Nicola: This actually happened to be one of my favourite scenes to shoot, I particularly enjoy the quieter more intimate scenes, it was an enclosed set whereby Mel and I had no other factors to consider besides the main objective; two unlikely characters confiding and connecting for the first time. This was one of the first major scene’s where Teela lets down her guard, she can often be quite stoic and matter-of-fact with her one main focus at the for-front of her mind and her vulnerability hidden by her sharp demeanour so I personally really enjoyed playing her more endearing and understanding and for lack of a better word ‘human’.
There aren’t many female directors working in fantasy films; what was it like having one in Anne Black for Mythica?
Melanie: Anne has an incredible eye for detail; she’s very visual. What I loved about Anne was she was so good at giving us rich environments to work in. For example the very first scene I’m in (where I’m busy creating a spell); I had so much fun in that freezing room, because there was so much to play with. Even when they weren’t rolling I was mixing and mashing weird herbs and salts; I was a kid again.
Nicola: I am a great fan of Anne’s work and eye for detail! She is a brilliant director who makes everyone feel so comfortable on set and want to work to the highest of standards each and every day. She knows very clearly what she wants for every scene yet gave myself and the other actors’ freedom to be creative! I rate working with Anne very highly and a huge pleasure every opportunity we have to work together, not due to the rarity of having a female director in a fantasy genre but because of the great end result produced! We also had the brilliant A. Todd Smith joining forces to direct Mythica 3!
You’re both attractive actresses, yet that isn’t overly emphasized in the film. How much input did you have in the look of your characters?
Melanie: Ha! I had zero input. Really though I just showed up and let the costumers, hair, and make-up do their thing. Like I said before Anne has a very specific artistic vision and I knew better than to mess with that. For the most part though I loved what they did with my Character. I like that Marek is kind of a mess all of the time, she’s dirty and sweaty and her clothes are ripped and tattered. I never felt bad about rolling around in the dirt when I needed to.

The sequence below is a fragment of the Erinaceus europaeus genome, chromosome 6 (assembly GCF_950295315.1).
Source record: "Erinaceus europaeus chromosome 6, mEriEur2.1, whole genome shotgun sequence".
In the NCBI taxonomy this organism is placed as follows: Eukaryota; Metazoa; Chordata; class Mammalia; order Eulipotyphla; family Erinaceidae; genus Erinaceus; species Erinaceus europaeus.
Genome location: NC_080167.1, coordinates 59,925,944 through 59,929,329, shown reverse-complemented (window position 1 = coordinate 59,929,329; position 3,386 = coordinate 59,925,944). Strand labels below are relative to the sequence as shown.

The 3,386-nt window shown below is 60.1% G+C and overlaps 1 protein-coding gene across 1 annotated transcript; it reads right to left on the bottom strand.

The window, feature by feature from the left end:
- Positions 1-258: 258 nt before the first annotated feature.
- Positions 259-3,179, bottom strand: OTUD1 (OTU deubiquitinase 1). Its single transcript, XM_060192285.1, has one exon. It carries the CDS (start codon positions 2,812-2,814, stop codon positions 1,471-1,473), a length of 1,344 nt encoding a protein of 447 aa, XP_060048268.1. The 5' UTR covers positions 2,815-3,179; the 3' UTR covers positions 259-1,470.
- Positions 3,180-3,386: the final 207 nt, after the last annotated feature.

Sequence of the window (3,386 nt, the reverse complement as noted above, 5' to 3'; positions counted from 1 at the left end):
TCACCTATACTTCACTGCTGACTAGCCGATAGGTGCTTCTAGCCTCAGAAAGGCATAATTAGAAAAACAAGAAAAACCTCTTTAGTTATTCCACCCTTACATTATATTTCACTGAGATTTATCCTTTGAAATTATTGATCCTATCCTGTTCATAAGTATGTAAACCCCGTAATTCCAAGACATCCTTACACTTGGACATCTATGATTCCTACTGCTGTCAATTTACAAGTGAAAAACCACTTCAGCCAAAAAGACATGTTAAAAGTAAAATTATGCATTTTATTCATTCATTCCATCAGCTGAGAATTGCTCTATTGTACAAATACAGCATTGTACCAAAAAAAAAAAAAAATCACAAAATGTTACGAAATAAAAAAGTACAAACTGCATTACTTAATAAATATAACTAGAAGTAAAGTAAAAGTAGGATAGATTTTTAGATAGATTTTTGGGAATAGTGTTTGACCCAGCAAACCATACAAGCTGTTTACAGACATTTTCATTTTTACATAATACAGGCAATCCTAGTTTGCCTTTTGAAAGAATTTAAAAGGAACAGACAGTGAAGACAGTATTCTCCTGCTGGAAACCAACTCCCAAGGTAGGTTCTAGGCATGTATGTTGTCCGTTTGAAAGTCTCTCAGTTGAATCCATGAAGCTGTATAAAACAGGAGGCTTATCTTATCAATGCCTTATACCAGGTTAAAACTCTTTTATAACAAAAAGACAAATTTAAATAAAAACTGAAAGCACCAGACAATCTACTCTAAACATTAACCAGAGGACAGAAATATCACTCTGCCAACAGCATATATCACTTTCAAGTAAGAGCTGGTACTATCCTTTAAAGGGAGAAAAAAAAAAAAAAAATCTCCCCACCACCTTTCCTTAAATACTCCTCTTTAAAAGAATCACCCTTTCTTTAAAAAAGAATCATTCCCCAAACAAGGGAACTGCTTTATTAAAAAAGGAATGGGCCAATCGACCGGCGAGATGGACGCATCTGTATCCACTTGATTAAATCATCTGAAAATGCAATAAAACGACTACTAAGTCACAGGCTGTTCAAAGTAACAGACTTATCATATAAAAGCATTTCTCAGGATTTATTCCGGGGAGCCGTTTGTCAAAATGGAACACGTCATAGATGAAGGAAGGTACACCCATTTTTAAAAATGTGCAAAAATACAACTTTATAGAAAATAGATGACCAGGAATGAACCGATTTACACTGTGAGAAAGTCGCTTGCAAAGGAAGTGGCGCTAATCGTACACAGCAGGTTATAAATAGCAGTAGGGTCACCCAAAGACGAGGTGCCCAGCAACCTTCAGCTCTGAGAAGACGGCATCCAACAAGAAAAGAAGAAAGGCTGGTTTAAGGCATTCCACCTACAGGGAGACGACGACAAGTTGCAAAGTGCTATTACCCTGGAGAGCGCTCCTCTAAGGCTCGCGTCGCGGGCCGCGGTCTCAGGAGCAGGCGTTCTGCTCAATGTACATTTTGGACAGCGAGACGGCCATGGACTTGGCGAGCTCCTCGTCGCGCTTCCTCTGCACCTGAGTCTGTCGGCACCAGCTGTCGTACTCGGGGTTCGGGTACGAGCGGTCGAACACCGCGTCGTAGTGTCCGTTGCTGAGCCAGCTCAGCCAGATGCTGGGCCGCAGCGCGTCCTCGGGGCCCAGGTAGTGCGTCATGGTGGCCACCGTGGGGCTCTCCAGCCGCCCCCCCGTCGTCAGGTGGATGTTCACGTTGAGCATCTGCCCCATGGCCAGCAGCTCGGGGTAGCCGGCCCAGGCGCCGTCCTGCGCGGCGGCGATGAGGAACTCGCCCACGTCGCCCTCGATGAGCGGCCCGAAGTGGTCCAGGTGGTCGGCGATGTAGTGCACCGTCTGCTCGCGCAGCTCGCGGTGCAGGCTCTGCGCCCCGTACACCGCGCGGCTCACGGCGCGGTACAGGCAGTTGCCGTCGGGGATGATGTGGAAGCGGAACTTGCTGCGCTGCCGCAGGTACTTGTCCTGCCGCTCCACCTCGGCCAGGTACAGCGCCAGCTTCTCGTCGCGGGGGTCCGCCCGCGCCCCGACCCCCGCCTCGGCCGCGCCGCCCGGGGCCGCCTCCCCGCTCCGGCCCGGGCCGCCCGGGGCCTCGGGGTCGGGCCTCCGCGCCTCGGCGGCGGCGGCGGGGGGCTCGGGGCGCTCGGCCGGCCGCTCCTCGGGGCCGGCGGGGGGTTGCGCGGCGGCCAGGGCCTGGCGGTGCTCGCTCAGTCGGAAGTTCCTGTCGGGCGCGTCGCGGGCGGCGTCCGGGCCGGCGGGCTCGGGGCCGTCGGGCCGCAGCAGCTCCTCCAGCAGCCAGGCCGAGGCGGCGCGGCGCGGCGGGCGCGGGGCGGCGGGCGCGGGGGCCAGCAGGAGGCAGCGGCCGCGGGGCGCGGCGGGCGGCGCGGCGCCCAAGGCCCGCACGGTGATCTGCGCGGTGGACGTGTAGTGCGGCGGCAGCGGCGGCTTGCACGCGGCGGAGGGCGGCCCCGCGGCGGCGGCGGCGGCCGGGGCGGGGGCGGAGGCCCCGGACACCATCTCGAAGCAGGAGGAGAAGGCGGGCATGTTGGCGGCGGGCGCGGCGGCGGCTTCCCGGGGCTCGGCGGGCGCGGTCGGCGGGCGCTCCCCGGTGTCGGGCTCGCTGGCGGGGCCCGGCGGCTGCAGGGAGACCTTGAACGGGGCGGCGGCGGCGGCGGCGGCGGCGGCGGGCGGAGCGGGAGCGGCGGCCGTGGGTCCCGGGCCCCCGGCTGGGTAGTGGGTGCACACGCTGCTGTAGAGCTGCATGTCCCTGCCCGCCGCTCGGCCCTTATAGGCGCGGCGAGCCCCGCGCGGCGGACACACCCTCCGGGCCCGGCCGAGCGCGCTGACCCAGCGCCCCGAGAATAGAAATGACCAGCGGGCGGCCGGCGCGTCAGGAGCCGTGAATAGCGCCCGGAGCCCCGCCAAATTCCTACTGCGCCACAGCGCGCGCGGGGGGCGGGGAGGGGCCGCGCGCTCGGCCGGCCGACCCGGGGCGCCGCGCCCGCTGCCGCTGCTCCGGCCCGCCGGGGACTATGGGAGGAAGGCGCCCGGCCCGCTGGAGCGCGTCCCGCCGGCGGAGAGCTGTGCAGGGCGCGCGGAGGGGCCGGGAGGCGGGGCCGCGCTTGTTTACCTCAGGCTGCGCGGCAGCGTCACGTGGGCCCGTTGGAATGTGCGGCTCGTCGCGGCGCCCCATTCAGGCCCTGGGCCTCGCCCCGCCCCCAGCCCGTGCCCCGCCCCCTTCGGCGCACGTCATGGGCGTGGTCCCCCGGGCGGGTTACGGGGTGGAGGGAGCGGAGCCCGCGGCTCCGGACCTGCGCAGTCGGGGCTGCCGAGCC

Nicola: Thank you, I think despite it being fantasy and other worldly it is set in a different time period, particularly close in medieval nature and so in terms of costume and make-up it was very much directed towards the type of look and materials you would expect of that time. I think infact the wardrobe department started coming up with designs/looks before we were cast and so we didn’t have any involvement as such as far as the costume was concerned. I did however have say over the red hair, that was the final question that was asked of me prior to being offered the role and I was thrilled to have the drastic change. It enabled me to really get a sense of my character from early on; the further I looked from my usual modern-day self, the better.
I have a three-year-old daughter, and when she gets a little older, I’ll be showing this film to her. How does it feel to know a child might be dressing up and playing your character someday?
Melanie: I like that idea, but it’s only because I love Marek and I think she’s worth pretending to be.
Nicola: I truly hadn’t considered this before it was asked but it would be the ultimate compliment to the film and character to have made such an impact. I think many of our characters hold positive values and qualities that would make them great role-models to be recreated; plus they’d make for very fun distinctive costumes which always help!
Thanks to Melanie and Nicola for taking the time to talk to me, and watch for Mythica: A Quest For Heroes coming in 2015 from Arrowstorm Entertainment.